Jeff Bezos is stepping down as chief executive of Amazon in the third quarter of 2021 and will be replaced by Amazon Web Services CEO Andy Jassy, the e-commerce behemoth announced Tuesday. Bezos will transition to the role of executive chair of the board.

“Amazon is what it is because of invention. We do crazy things together and then make them normal,” Bezos said in a statement. “Right now I see Amazon at its most inventive ever, making it an optimal time for this transition.”

News of the CEO transition came as Amazon reported fourth quarter earnings results, delivering $125.56 billion in revenue and pushing past the symbolic $100 billion mark for the first time following the holiday shopping and pandemic surge. The tech giant outperformed analyst expectations, with earnings of $14.09 per share versus the $7.23 expected. Its reported revenue also beat analyst forecasts of $119.7 billion.

Bezos founded Amazon in 1994 and saw it grow from an online bookstore to a mega online retailer. He transformed the way people shop, created trillions of dollars in shareholder value, and became the richest person in the world in the process.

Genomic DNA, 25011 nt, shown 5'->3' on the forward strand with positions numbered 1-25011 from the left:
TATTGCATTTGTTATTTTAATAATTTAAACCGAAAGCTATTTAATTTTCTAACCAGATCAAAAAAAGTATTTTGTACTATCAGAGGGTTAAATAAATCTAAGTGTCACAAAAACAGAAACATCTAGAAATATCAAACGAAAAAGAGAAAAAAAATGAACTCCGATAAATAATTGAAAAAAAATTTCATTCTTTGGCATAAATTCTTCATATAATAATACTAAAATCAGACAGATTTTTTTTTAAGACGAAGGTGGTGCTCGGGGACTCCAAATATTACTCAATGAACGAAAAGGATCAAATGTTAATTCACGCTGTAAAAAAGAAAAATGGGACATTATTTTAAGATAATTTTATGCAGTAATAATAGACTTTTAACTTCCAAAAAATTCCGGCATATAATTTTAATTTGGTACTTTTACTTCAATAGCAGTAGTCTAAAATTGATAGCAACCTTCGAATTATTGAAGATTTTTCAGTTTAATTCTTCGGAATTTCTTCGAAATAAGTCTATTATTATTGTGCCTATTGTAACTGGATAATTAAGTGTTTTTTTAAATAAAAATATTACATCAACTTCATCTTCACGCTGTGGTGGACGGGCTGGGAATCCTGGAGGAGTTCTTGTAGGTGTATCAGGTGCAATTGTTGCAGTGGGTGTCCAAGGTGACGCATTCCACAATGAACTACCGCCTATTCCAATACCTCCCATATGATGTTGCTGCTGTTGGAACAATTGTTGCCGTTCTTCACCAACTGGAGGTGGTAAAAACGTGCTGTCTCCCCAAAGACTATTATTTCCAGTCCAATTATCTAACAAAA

Jassy joined Amazon in 1997 and has led Amazon’s cloud team since its inception.

Bezos plans to stay engaged in important Amazon projects, but said he will now have more time to focus on the Bezos Earth Fund, the Blue Origin spaceship company, The Washington Post, and the Amazon Day 1 Fund.

How the Stock Holds Up

Studies about how companies' share prices perform once the founder and CEO step aside present mixed results, given that those chief executives stepped aside for various reasons. Sometimes the company is in bad shape and in need of new leadership. Sometimes there's a scandal and the boss has to go. But leaving those variables aside and just focusing on a few juggernaut companies that were closely tied to the personality of the founder, most have gone on to much better days, assuming the boss didn't abandon ship in the middle of a recession.

We tracked the share price performance of Apple (Steve Jobs), Microsoft (Bill Gates), Oracle (Larry Ellison), Nike (Phil Knight), and Schwab (Charles Schwab) on a one-, three-, and five-year timeline to see how they did. Nothing comes close to what Tim Cook has done at Apple — and one can argue that like Bezos at Amazon, Steve Jobs built an indefensible moat around his juggernaut.